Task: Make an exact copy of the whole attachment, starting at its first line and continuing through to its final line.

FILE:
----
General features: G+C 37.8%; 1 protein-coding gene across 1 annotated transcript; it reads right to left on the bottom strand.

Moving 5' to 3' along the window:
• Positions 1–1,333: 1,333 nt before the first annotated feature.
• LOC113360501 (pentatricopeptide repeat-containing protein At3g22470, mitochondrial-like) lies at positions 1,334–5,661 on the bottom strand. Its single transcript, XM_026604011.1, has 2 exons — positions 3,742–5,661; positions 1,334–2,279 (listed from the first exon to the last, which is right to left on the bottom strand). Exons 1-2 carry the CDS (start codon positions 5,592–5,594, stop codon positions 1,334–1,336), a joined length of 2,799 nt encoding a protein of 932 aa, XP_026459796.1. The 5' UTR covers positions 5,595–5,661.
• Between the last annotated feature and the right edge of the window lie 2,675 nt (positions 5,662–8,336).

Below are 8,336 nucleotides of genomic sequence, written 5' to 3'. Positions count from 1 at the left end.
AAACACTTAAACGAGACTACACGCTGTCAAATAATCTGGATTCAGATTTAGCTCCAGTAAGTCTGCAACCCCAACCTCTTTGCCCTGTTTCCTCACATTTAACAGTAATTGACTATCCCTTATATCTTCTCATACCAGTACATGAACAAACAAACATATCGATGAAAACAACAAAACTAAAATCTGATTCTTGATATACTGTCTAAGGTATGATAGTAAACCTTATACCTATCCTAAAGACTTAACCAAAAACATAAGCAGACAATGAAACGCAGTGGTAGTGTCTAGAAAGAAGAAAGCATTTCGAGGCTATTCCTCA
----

General features: G+C 37.8%; 1 protein-coding gene across 1 annotated transcript; it reads right to left on the bottom strand.

Moving 5' to 3' along the window:
• Positions 1–1,333: 1,333 nt before the first annotated feature.
• LOC113360501 (pentatricopeptide repeat-containing protein At3g22470, mitochondrial-like) lies at positions 1,334–5,661 on the bottom strand. Its single transcript, XM_026604011.1, has 2 exons — positions 3,742–5,661; positions 1,334–2,279 (listed from the first exon to the last, which is right to left on the bottom strand). Exons 1-2 carry the CDS (start codon positions 5,592–5,594, stop codon positions 1,334–1,336), a joined length of 2,799 nt encoding a protein of 932 aa, XP_026459796.1. The 5' UTR covers positions 5,595–5,661.
• Between the last annotated feature and the right edge of the window lie 2,675 nt (positions 5,662–8,336).

Below are 8,336 nucleotides of genomic sequence, written 5' to 3'. Positions count from 1 at the left end.
AAACACTTAAACGAGACTACACGCTGTCAAATAATCTGGATTCAGATTTAGCTCCAGTAAGTCTGCAACCCCAACCTCTTTGCCCTGTTTCCTCACATTTAACAGTAATTGACTATCCCTTATATCTTCTCATACCAGTACATGAACAAACAAACATATCGATGAAAACAACAAAACTAAAATCTGATTCTTGATATACTGTCTAAGGTATGATAGTAAACCTTATACCTATCCTAAAGACTTAACCAAAAACATAAGCAGACAATGAAACGCAGTGGTAGTGTCTAGAAAGAAGAAAGCATTTCGAGGCTATTCCTCA